Would this be too heavy?

Discussion in 'Luthier's Corner' started by draginon, Jan 28, 2006.

  1. draginon


    Oct 4, 2004
    Mahoghany body with a walnut top.

    My friend's custom tobias bass is the best sounding bass I have ever heard recorded or live and I know that it has a mahoghany body. I luv the look of walnut and so wanted to have the best of both worlds. Would this be too heavy for a body though?

    I can't describe the tone but it is very mellow,warm and very creamy with some crunch.

    I was actually going to order it from warmoth and have them do the hipshot tremolo routings and normal routings
  2. andvari7


    Aug 28, 2004
    It all depends on how large of a body frame you have. But I don't think that's too much. But I'd recommend against the Hipshot trem. Get a Kahler. One, they use less routing than Hipshot. Two, fulcrum-based tremolos on a bass scare me a bit. And three, they have more range.
  3. LajoieT

    LajoieT I won't let your shadow be my shade...

    Oct 7, 2003
    Western Massachusetts
    I've got 2 basses, A Takamine Oddball with an Explorer shaped bass which is neck thru mahogany body and neck, and a Peavy Cirrus which has a bubinga face, but the body wings and 3/4 of the neck are walnut (w the remaining 1/4 being maple) and I wouldn't classify either of them as unusually heavy, and the Tak actually has a rather large body and headstock. So as far as your wood choices, you can get lighter, but you can also get MUCH heavier, and I don't think you should worry too much about the weight of the wood.

    And yea, the Tak is a bit of a dog construction wise and it's looks are "Love it or Hate it", but it was my only bass for nearly 15 years, and the mahogany has a tone that just speaks to me, probably why I hate 90% of all other production basses.
  4. draginon


    Oct 4, 2004
    Also tonally, would basswood be decent? Many people down basswood but the Ibanez Roadgears I played were decent sounding and some characteristics I've read about basswood included: warm sounding which is part of what I'm going for.

    warmoth offers to do the routing... also kahler is sooo expensive. I havent been able to get an overwhelming amount of support for either. As long as it can wham a whole step, thats all the range I need. Not sure what fulcrum is but I will look into it
  5. andvari7


    Aug 28, 2004
    Basswood isn't half bad. I played a Roadgear that I rather enjoyed, too. And you're right - basswood does get a bad reputation. Since a lot of the tone of an electric bass is in the pickups, I think it's largely underserved.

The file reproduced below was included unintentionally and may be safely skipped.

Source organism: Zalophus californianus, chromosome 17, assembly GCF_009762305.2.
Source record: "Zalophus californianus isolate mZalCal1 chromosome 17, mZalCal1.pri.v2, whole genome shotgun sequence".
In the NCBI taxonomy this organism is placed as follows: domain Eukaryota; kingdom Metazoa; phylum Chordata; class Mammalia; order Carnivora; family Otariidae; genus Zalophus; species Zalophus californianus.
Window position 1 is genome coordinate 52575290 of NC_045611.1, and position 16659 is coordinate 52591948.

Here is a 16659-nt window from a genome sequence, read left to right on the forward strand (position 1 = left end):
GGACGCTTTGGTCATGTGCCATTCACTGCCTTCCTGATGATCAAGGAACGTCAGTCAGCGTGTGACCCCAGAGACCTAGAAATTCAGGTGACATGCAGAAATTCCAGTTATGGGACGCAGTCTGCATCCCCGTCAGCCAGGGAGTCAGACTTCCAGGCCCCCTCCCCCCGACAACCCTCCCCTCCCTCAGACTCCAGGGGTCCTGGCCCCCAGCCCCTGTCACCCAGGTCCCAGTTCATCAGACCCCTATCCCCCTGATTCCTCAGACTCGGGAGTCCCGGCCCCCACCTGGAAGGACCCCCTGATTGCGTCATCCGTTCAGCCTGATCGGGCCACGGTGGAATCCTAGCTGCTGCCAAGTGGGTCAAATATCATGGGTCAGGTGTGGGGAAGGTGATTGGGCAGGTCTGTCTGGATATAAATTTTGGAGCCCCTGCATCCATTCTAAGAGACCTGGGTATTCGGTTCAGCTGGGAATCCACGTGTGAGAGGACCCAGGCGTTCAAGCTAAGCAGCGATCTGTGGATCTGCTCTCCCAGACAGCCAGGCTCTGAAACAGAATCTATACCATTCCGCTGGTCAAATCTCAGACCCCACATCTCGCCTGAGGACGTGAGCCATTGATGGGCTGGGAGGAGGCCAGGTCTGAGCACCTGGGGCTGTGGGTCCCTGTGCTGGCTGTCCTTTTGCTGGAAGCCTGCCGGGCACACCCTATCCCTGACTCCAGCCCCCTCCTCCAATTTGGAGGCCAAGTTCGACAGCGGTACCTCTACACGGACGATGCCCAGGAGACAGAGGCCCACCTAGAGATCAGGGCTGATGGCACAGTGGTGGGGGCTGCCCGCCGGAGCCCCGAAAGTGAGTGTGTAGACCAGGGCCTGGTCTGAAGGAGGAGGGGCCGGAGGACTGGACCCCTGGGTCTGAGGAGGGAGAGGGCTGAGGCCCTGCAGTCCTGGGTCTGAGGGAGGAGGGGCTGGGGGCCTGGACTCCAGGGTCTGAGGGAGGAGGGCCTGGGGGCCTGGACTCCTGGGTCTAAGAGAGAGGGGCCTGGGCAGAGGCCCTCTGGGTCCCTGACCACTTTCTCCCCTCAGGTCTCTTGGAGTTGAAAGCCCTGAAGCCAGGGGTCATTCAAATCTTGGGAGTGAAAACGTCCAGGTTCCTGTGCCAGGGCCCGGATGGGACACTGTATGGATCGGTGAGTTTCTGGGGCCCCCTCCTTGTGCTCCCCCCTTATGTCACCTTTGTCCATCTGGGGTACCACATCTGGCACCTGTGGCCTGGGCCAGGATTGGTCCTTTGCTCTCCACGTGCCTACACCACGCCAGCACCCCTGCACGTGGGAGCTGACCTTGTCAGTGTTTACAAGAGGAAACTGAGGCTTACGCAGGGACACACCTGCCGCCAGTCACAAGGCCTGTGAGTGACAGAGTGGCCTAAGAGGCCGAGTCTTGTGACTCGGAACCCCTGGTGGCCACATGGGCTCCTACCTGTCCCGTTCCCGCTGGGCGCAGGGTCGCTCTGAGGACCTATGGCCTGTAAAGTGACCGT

The two points upon which the Hipshot trem pivots. The cam of the Kahler eliminates the need for these, which, as I said, scare me a bit. Two small posts supporting four thick bass strings? I think not.

    And I know nothing of the quality of the Hipshot trem, but I know that Kahler trems (though it sounds like I'm a salesman for Kahler, I'm not - I've done a lot, and I mean a LOT, of research, and I've thrashed a Kahler guitar trem) are made from very high quality metals and last for a long time - Les Claypool has had one on his walnut and mahogany 32" scale Carl Thompson for almost twenty years. This bass, from what I understand, is pretty light and well-balanced. Victor Wooten has also been using a Kahler on his Fodera for many years.

    This is in no way a reflection of Hipshot's products - their Ultralite tuners are fantastic, and I like their Style A bridges a lot. I just don't trust fulcrum trems (like the Hipshot, the Floyd Rose, and the Fender trems).
  6. Frank Martin

    Frank Martin Bitten by the luthiery bug...

    Oct 8, 2001
    Budapest, Hungary, EU
    I prefer to put it this way: p-ups are a major factor in the tone, but not the major factor. There are some woods, construction methods and bridges that you can't make up for even with very good p-ups.

    Now, back on topic.
    Absolutely not. Mahogany is not really heavy.
    However, watch the neck material. If you go for something very heavy (like wenge and ebony, as I did), you might still get a heavy bass, and what's worse, you'll even get neck-dive.
    So make sure to have a long upper horn that reaches to the 12th fret and a couple of maple laminates in the neck. Maple would also add some clarity and crunch.